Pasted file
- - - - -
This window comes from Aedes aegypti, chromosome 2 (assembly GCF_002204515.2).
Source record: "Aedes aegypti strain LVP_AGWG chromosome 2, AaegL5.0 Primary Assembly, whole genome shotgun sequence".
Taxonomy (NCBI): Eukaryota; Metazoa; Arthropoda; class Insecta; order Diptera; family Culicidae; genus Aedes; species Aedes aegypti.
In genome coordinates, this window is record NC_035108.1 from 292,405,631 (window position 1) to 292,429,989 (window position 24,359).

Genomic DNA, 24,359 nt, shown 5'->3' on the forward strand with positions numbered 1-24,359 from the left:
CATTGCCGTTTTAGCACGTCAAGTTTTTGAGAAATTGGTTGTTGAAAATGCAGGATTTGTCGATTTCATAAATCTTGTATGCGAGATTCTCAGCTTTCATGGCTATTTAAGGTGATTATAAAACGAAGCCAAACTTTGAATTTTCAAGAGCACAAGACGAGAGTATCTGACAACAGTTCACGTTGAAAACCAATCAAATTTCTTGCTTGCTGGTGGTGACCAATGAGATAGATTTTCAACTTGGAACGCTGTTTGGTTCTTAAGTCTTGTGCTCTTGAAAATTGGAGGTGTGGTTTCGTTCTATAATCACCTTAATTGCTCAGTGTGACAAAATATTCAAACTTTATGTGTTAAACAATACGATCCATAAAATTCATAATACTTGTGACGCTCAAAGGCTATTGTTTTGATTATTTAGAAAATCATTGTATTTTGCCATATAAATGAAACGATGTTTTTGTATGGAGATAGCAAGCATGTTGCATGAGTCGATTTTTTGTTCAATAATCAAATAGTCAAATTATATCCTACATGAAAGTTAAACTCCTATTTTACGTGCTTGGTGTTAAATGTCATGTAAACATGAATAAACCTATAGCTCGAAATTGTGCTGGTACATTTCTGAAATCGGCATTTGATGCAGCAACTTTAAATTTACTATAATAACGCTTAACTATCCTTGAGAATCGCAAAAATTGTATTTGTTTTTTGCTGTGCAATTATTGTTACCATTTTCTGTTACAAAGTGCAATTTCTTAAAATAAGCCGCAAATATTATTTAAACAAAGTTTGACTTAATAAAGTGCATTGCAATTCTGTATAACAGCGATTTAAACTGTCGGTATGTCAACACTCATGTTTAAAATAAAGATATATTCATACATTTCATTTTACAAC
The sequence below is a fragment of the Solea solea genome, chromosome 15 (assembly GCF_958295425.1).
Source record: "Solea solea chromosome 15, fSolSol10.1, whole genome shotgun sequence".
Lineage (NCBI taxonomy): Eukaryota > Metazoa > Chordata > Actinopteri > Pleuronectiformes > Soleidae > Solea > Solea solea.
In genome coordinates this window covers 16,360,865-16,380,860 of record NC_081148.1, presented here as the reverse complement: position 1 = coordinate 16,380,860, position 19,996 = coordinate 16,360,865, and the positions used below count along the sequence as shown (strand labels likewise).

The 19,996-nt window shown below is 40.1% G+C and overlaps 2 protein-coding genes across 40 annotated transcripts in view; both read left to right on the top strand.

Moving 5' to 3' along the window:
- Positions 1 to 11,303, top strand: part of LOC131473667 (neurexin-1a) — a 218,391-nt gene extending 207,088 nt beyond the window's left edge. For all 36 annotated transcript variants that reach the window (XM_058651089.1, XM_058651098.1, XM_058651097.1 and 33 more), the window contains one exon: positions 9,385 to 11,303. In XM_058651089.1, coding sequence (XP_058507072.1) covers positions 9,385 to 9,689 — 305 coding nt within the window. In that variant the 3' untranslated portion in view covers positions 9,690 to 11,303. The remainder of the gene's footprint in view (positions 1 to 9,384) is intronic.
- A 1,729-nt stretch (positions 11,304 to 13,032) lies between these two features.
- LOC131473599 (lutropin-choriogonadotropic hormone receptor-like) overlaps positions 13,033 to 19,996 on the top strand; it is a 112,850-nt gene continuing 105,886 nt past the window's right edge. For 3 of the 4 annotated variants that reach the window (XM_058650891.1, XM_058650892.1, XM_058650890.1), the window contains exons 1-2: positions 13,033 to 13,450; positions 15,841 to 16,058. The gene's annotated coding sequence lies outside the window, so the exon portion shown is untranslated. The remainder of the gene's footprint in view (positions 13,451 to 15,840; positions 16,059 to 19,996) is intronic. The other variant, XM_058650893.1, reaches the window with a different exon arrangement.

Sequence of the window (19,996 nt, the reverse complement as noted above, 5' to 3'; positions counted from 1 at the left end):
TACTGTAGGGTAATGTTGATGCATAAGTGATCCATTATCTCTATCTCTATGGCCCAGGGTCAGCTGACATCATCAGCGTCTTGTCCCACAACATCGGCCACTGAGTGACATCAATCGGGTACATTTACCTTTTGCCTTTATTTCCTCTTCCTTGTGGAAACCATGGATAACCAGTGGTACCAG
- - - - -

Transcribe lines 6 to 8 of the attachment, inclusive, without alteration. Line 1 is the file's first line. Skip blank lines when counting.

CATTGCCGTTTTAGCACGTCAAGTTTTTGAGAAATTGGTTGTTGAAAATGCAGGATTTGTCGATTTCATAAATCTTGTATGCGAGATTCTCAGCTTTCATGGCTATTTAAGGTGATTATAAAACGAAGCCAAACTTTGAATTTTCAAGAGCACAAGACGAGAGTATCTGACAACAGTTCACGTTGAAAACCAATCAAATTTCTTGCTTGCTGGTGGTGACCAATGAGATAGATTTTCAACTTGGAACGCTGTTTGGTTCTTAAGTCTTGTGCTCTTGAAAATTGGAGGTGTGGTTTCGTTCTATAATCACCTTAATTGCTCAGTGTGACAAAATATTCAAACTTTATGTGTTAAACAATACGATCCATAAAATTCATAATACTTGTGACGCTCAAAGGCTATTGTTTTGATTATTTAGAAAATCATTGTATTTTGCCATATAAATGAAACGATGTTTTTGTATGGAGATAGCAAGCATGTTGCATGAGTCGATTTTTTGTTCAATAATCAAATAGTCAAATTATATCCTACATGAAAGTTAAACTCCTATTTTACGTGCTTGGTGTTAAATGTCATGTAAACATGAATAAACCTATAGCTCGAAATTGTGCTGGTACATTTCTGAAATCGGCATTTGATGCAGCAACTTTAAATTTACTATAATAACGCTTAACTATCCTTGAGAATCGCAAAAATTGTATTTGTTTTTTGCTGTGCAATTATTGTTACCATTTTCTGTTACAAAGTGCAATTTCTTAAAATAAGCCGCAAATATTATTTAAACAAAGTTTGACTTAATAAAGTGCATTGCAATTCTGTATAACAGCGATTTAAACTGTCGGTATGTCAACACTCATGTTTAAAATAAAGATATATTCATACATTTCATTTTACAAC
The sequence below is a fragment of the Solea solea genome, chromosome 15 (assembly GCF_958295425.1).
Source record: "Solea solea chromosome 15, fSolSol10.1, whole genome shotgun sequence".